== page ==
We had already had quite a bready day when I decided to make  the tempeh sloppy Joe sliders so I served it with rice and topped with avocado rather than as a sandwich.  This was the first time I’d made a chilli using tempeh as my meat and I am amazed that I had never had this idea before, it was lovely and meaty with great flavour.  There was no actual chilli in the recipe and I decided to stick to that and just scattered some chilli flakes on my own portion.  


If forced to choose between chicken wings and me, my spouse would choose chicken wings

The cheese-stuffed meatballs made for an incredible meal. Mushroom meatballs filled with a gooey smoked gouda cheese sauce, served with a wonderful rich and flavour packed sun-dried tomato marinara sauce and spaghetti.  This dish was my first dabble with the cheese sauces in this book, the sauce was tasty and easy to make.  Overall, this dish took some time to put together but the moment I cut into one of the meatballs and the cheese oozed out, I knew it was worth it.


My brother thinks there’s no such thing as a “meatless sandwich

I do enjoy a good faux fish (fauxsh?) dish.  I often go for something fishy when go to Asian restaurants and it’s always hard to resist prawns when they’re on offer.  The fillet o’ chickpea sandwich with tartar sauce slaw was my first attempt at making my own mock fish and I declare it a success!  This combination of chickpeas, artichokes and nori (the recipe called for kelp granules?!?) produced a convincing taste of the sea.  The cheese sauce and tartar slaw were tasty accompaniments to go along with it but did lead to a messy lunch.  As with any patty I’ve ever tried to make, i couldn’t get them to hold together very well, so I decided to bake them rather than fry.  This did result in some exposed bits of rice in the patty becoming a bit too hard.

The portobello Philly Reuben turned out to be more Philly cheese steak and less Reuben.  A baked mushroom seasoned with soy sauce and filled with cheese sauce was obviously great.  I have no real idea what Russian dressing is supposed to be like so I had a go at making some but found it a little too sweet for my liking.  The sandwich was also supposed to be topped with sauerkraut but I played it safe and didn’t add any.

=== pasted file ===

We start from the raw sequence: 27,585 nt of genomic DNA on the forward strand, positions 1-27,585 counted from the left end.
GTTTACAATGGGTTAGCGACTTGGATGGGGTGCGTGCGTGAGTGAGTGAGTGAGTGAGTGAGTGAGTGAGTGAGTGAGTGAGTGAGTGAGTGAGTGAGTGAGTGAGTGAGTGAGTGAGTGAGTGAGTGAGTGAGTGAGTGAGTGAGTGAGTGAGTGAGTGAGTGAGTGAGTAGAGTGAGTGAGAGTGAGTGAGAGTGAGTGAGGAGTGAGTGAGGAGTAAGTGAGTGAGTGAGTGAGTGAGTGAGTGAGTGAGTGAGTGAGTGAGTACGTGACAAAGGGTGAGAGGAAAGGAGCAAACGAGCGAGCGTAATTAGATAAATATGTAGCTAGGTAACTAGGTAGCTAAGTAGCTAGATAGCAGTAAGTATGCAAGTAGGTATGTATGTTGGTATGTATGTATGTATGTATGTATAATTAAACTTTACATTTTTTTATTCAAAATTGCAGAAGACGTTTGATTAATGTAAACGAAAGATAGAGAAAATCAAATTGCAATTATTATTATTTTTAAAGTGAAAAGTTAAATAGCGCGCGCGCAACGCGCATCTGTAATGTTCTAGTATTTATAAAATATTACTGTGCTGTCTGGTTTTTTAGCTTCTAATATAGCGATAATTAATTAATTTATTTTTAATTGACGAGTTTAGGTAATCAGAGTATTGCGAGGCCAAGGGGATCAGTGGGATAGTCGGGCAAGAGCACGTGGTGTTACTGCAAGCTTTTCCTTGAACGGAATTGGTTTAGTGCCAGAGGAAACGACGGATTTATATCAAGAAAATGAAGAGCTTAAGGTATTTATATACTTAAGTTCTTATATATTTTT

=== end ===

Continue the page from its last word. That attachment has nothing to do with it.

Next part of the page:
My sister thinks vegan baking is something only hippies do

The peanut butter oatmeal cookies recipe says you can make 30 cookies, each using a generous tablespoon mixture.  I managed to make 12, perhaps my tablespoons were a little too generous.  The cookies were excellent, good and crisp on the outside and soft on the inside.  The nutmeg and cinnamon spicing gave them a nice warmth and I added in some chocolate chunks because all cookies are better with chocolate.

Ms HH was back in the kitchen for some baking and whipped up a batch of pumpkin chai scones.  These were actually apple flavoured as she used applesauce instead of pumpkin puree and it led to a bit of a sloppy dough.  This was remedied with the addition of lots more flour and we ended up with a tasty tray of Christmas flavoured scones.


Uncle John thinks his comfort food is better than mine…and won’t shut up about it

I was never a fan of cauliflower growing up and I’m glad I have learned to love this versatile vegetable.  The cauliflower parmigiana consisted of giant cauliflower steaks covered in a great breadcrumb mixture (nooch makes everything better) and baked to tender perfection.  It got a bit messy and lots of my cauliflower fell to pieces as I tried to cut it, but unsurprisingly little florets coated in breadcrumbs and baked were just as good.  This was served up with spaghetti, sun-dried tomato marinara sauce and basic cashew cheese sauce for a hearty plate of food.


What can I serve at the big game day party that won’t get pushed to the side